I have this DVD about Noam Chomsky in which he laughs whenever everybody quotes the New York Times as saying that he is 'arguably the most important intellectual alive' and true to fashion he then goes to point out the context in which that statement was made. This is the defining character of Noam Chomsky in that he is an expert on language and on the use of language. I can't actually remember what the context of this article was, but the one thing that Chomsky is recognised for is his contribution to the science of linguistics in creating a formula in which all languages can be connected.
However, many of us on the left, while acknowledging this aspect of Chomsky, tend to look beyond that to his contributions to the realm of political science. He is, in his own words, an 'Anarco-Syndicalist' which is basically an anarchist, but with some form of government where decisions can be made for the benefit of the people. He is also a strong critic of US foreign policy, and most of his works tend to focus on foreign policy decisions, particularly in relation to the US-Israel alliance, as well as mass media and its role in controlling the popular debate.
Language is Chomsky's speciality, and while many of us simply see language as a means to communicate, Chomsky sees is as a means of control and obfuscation. This is not new since Orwell went into details in 1984 regarding the use of 'double-speak', namely a way of using language to portray an idea that is in fact completely the opposite. It is also a way of numbing the mind and turning the population into sheep that can be pacified so that the ruling elite may attempt to push their agenda with our consent.
In reality, the ruling elite hate democracy, just in the same way that corporate CEOs hate having to rock up to an annual general meeting of retail shareholders every year. While the AGM is pretty much something that is a part of a process, democracy means that the people get to chose their leaders and if a leader does not meet their approval, they can remove them (or her). They have got around this problem by creating a party that openly supports their position, and a party that appears to oppose it, but in reality supports it. They are able to create a base from certain segments of society by either using what are termed 'political hot potatoes' (such as abortion and gay marriage), and by constantly bringing these issues into the light they are able to distract people from what they are really doing.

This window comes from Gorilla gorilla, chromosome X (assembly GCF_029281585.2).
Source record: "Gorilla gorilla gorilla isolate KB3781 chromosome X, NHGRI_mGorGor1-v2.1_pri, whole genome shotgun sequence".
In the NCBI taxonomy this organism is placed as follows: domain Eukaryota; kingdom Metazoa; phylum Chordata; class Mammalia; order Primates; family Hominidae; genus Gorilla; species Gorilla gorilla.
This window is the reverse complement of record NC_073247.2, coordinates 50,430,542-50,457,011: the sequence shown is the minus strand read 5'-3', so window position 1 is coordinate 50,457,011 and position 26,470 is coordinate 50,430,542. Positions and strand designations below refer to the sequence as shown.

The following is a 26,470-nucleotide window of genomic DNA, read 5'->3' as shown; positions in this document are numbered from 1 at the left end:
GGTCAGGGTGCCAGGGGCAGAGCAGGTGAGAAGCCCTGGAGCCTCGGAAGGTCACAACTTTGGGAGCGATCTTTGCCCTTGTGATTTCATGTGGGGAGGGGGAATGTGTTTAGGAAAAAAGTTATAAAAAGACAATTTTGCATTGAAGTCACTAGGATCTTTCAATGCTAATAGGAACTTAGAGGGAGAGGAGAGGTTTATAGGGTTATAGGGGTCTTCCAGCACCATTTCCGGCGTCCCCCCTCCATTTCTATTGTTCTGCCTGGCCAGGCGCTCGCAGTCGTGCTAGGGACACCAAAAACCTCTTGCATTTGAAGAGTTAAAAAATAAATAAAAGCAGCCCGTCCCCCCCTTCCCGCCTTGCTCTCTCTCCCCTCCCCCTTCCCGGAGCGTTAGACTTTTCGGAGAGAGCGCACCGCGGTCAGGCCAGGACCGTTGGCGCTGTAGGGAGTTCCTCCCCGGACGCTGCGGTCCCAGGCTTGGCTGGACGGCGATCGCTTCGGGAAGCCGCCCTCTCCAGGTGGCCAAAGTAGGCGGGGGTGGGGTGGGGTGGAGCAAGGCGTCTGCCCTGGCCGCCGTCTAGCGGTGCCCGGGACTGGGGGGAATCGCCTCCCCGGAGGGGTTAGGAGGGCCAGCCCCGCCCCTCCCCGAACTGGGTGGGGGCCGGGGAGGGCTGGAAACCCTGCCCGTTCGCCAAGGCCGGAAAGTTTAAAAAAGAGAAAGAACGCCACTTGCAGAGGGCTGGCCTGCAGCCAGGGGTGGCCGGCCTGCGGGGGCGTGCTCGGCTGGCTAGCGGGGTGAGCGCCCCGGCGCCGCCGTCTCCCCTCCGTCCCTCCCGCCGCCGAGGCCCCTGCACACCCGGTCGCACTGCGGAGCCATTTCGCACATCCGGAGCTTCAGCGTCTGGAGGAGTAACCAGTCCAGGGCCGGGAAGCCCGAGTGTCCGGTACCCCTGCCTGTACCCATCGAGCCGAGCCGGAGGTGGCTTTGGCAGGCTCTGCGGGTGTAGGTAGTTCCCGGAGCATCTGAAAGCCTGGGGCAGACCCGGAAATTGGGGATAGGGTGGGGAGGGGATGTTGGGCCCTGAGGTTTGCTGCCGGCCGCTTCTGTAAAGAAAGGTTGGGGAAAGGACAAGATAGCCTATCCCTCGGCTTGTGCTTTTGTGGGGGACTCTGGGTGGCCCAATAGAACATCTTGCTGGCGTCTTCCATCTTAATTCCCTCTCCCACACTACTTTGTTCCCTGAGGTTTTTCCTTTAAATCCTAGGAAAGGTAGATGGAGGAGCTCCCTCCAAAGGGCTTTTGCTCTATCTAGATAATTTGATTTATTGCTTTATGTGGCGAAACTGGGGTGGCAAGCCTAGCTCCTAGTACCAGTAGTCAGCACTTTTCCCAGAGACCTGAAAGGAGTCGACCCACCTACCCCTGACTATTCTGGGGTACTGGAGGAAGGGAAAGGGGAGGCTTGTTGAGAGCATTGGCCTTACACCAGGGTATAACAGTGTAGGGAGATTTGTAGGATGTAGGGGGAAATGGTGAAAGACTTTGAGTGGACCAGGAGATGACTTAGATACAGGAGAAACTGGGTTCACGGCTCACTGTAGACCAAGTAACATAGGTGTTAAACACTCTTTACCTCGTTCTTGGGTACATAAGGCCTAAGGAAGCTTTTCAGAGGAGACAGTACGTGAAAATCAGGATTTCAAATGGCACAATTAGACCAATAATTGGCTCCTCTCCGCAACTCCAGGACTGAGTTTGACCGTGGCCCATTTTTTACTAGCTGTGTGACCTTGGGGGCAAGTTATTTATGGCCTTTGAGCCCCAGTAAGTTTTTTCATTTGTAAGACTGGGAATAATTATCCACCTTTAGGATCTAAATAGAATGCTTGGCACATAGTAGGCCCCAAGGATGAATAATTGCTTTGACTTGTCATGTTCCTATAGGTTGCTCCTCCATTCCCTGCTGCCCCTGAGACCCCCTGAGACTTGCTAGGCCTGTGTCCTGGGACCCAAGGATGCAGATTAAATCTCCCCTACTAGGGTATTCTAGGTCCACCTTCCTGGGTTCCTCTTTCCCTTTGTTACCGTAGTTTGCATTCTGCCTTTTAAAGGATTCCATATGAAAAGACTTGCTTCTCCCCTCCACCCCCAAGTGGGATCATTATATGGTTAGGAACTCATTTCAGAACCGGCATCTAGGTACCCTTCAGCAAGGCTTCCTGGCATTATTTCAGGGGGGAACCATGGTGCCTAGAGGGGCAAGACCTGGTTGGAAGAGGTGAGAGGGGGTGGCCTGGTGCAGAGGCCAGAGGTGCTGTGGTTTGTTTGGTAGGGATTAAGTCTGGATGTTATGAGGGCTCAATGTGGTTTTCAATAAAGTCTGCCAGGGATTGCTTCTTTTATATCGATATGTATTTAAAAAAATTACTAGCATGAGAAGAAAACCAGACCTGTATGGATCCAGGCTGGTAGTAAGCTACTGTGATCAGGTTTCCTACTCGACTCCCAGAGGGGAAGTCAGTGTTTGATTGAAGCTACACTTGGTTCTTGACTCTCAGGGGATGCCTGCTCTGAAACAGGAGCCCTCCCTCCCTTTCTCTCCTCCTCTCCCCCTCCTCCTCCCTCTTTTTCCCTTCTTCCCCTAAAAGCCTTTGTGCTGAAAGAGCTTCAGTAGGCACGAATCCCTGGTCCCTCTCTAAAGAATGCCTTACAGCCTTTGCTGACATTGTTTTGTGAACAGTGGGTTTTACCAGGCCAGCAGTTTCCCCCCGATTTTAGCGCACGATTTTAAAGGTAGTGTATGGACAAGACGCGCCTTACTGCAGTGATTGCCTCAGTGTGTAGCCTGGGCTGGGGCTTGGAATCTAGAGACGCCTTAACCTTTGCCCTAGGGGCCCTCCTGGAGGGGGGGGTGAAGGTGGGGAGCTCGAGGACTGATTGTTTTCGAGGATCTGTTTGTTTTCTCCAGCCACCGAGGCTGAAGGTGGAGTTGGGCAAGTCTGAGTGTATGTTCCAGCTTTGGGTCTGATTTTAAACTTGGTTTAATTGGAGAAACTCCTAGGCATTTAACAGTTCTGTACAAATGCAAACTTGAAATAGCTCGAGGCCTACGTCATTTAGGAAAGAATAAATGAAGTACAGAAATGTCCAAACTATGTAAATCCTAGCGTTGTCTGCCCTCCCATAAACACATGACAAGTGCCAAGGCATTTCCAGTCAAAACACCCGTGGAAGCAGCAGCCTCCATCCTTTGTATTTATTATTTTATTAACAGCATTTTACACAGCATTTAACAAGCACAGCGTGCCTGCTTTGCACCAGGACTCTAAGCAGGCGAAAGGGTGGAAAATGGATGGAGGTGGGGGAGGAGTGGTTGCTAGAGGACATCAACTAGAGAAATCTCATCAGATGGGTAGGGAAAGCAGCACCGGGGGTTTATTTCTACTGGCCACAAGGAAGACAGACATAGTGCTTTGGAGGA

Another method that they use is the demonisation of certain philosophies, such as anarchism and socialism. Anarchism is the classic example in that many of us today consider anarchy as the complete breakdown in social order. Based on the Greek root word that is partially true. However, if we consider the word closely 'an-archos' actually means 'no ruler' (archos means ruler or leader, and the prefix a, or an, makes it an opposite). Thus, by claiming to be an anarcho-syndicalist, Chomsky is by no means claiming that he is seeking the breakdown in social order (in the same way that the anarchists of 19th century Russia were not seeking the breakdown of social order) but rather he is looking for a system where the rule is actually by the people as opposed to by the elite.
Another word that has been thrown into the public mind is the concept of revolution. Many of us, when we think of revolution we think of blood on the streets and a complete breakdown of order which then brings about a new system. However, this is not always the case as some will argue that revolution brings about a complete change which, in some cases, returns us to the position we were in before (as per Russia and France), rather a process which brings about a significant change. Many of us view a revolution as a good thing because it means that we throw out the old and bring in the new (albeit violently), however the ruling elite once again obfuscates that fact. For instance, the 'education revolution' that the Australian Labour Party enacted was not necessarily something that was new, but rather forced education backwards by privatising schools and by setting teachers against each other through competitiveness. Further, by introducing standardised testing, upon which schools and teachers would receive performance pay based on the results, the whole concept of education as a means of encouraging people to think is undermined and instead the system creates a world of Orwellian drones.
As for this book, this is a very good introduction to the philosophy and writings of Noam Chomsky. As I have mentioned previously, Chomsky does tend to continue to rehash many of his previous points in the books that he writes. It is best to read only a few of Chomsky's books, maybe some of the older, and some of the newer, ones otherwise you end up going over a lot old ground. I have commented on the Chomsky books that I have read, and maybe if you are interesting in exploring his thoughts further, you can look at them.